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The House Vote For A New Speaker Is Totally Bonkers After Kevin McCarthy Loses First Two Rounds of Voting

By the time you’re actually reading these words, Kevin McCarthy could be the new Speaker of the House. Or Hakeem Jeffries could be. Or your sister’s boyfriend’s mother’s cousin’s dog walker’s gerbil could have assumed the role. At the time of publication, the House of Representatives is about to start a third round of voting to name the person who will succeed Nancy Pelosi as Republicans take control of the House. Or not.

January 3, 2023 will go down as a strange day in government history. Apparent shyster George Santos — who is under criminal investigation for lying about his entire life and in trouble with authorities in Brazil for writing bad checks to a clothing store for some new threads when he was 19 — is set to be sworn in as a New York congressman. And that’s not even the wild part! For the first time in 100 years, according to ABC News, the House will need to hold multiple votes to determine the new Speaker of the House.

When the GOP flipped the House in November, it seemed a foregone conclusion that House Minority Leader McCarthy would simply slide into the House Majority Leader position (in a desperate bid to win the vote, he even promised to give Marjorie Taylor Greene some actual power). But not everyone on his side of the aisle agreed.

In late November, McCarthy himself warned his fellow Republicans that “if we play games,” Democrats could end up picking the new speaker. (The Dems’ choice? New York congressman Hakeem Jeffries.) That might have done more harm than good.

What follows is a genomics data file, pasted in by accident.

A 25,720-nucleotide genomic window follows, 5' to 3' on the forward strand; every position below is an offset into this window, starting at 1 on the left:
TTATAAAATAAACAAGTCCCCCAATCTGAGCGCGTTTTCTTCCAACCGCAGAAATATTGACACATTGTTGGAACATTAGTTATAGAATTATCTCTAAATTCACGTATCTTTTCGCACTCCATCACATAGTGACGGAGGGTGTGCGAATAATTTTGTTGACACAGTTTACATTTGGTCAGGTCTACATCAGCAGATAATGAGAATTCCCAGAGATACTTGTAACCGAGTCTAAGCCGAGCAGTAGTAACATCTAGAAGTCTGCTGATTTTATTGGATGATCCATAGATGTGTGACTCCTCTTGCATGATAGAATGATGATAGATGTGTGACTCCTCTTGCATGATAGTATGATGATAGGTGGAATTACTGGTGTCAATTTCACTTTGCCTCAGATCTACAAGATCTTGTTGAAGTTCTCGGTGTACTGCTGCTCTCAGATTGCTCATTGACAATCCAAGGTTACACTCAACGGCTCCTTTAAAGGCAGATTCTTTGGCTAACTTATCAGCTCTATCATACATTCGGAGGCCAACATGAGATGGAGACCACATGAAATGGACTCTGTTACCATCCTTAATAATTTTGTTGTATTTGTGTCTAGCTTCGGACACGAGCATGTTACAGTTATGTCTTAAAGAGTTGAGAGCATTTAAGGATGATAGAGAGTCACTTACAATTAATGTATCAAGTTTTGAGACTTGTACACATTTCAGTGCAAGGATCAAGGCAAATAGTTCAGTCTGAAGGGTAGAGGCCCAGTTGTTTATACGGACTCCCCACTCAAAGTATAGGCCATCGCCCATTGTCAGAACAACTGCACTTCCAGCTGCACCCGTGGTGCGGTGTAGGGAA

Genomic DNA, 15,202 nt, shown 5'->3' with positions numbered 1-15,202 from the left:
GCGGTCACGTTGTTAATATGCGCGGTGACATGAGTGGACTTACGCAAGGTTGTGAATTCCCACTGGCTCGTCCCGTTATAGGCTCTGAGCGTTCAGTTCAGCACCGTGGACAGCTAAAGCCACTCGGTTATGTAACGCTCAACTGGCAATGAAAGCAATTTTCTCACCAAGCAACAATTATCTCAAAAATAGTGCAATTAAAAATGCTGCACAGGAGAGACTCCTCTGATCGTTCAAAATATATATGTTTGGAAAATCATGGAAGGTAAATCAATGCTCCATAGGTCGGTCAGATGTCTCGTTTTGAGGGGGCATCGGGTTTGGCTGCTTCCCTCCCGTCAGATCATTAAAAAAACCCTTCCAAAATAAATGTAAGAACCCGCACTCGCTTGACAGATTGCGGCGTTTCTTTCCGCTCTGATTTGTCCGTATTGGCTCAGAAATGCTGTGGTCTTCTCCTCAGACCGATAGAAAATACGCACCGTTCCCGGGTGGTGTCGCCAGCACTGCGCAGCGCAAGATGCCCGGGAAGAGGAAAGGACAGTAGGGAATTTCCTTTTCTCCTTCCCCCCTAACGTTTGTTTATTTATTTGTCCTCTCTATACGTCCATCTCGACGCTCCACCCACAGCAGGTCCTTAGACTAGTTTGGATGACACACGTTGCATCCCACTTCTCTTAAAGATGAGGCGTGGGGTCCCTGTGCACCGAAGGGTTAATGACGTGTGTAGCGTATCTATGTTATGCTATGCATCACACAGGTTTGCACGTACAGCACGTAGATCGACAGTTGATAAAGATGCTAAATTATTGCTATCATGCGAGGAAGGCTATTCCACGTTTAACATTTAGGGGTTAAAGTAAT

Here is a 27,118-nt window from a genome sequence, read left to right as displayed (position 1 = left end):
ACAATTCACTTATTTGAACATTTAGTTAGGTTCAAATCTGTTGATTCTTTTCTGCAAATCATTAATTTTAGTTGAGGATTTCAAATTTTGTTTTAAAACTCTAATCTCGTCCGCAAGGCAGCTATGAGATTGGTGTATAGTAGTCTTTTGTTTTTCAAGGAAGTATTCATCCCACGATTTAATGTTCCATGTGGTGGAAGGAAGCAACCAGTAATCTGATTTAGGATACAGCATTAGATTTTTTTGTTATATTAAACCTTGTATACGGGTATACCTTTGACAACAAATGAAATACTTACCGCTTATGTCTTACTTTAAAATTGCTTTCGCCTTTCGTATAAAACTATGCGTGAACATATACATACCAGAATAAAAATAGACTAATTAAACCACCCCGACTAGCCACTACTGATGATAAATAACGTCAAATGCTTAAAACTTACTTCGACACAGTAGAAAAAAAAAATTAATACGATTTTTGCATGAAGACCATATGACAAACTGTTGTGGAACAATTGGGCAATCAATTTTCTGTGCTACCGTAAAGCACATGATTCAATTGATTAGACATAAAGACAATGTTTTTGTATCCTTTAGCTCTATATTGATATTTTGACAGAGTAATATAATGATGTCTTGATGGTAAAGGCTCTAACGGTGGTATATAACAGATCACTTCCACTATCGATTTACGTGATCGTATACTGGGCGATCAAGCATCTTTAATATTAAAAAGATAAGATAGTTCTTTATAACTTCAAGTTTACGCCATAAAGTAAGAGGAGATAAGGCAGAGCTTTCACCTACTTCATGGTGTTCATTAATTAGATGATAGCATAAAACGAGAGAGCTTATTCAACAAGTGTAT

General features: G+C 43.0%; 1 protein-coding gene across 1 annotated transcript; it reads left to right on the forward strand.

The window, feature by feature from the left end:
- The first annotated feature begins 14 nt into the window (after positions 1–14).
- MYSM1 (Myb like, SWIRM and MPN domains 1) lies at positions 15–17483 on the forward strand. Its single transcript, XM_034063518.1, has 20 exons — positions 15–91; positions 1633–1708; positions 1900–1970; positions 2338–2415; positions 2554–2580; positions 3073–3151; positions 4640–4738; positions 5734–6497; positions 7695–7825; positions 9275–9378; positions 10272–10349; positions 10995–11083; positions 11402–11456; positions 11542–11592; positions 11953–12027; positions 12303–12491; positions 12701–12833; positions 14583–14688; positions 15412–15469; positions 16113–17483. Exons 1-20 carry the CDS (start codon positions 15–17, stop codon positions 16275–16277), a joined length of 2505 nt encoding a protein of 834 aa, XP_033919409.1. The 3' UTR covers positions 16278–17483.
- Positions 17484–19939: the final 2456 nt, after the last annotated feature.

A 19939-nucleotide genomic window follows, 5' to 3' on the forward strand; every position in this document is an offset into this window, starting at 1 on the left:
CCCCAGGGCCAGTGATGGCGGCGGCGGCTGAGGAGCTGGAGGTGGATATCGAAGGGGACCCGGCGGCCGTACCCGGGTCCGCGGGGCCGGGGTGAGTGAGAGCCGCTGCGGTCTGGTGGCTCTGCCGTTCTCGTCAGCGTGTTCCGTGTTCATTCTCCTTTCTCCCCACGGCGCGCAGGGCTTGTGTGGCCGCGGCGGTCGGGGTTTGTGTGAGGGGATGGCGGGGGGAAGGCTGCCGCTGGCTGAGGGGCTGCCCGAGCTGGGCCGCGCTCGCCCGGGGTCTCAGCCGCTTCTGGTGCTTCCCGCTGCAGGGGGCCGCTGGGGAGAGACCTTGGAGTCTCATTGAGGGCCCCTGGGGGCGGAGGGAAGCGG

Ahead of the vote, Texas congressman Dan Crenshaw attempted to lay down the law when he told CNN that any Republicans who refused to vote for McCarthy “are the enemies now.” That didn’t scare anyone either.

Despite that stern warning, in the first round of voting a total of 19 Republicans refused to vote for McCarthy; 10 of those votes went to Andy Biggs, six to Jim Jordan, and Jim Banks, Lee Zeldin, and Byron Donalds each received one vote apiece.

All told, as The Hill reported, Jeffries received more votes than McCarthy in the first go-around. So they went at it again — but chaos is still reigning thanks to “Never Kevins” like Matt Gaetz, who voted for Jordan, who voted for McCarthy.

Again, Jeffries collected more votes in round two than McCarthy did — but not enough to claim a victory. So now they’re ready to try it again and see whether the third time really is the charm — and if so, for whom? The last time multiple votes were needed was in 1923, when these political shenanigans went on for two days and required nine separate votes.

Ultimately, the GOP may only have one option…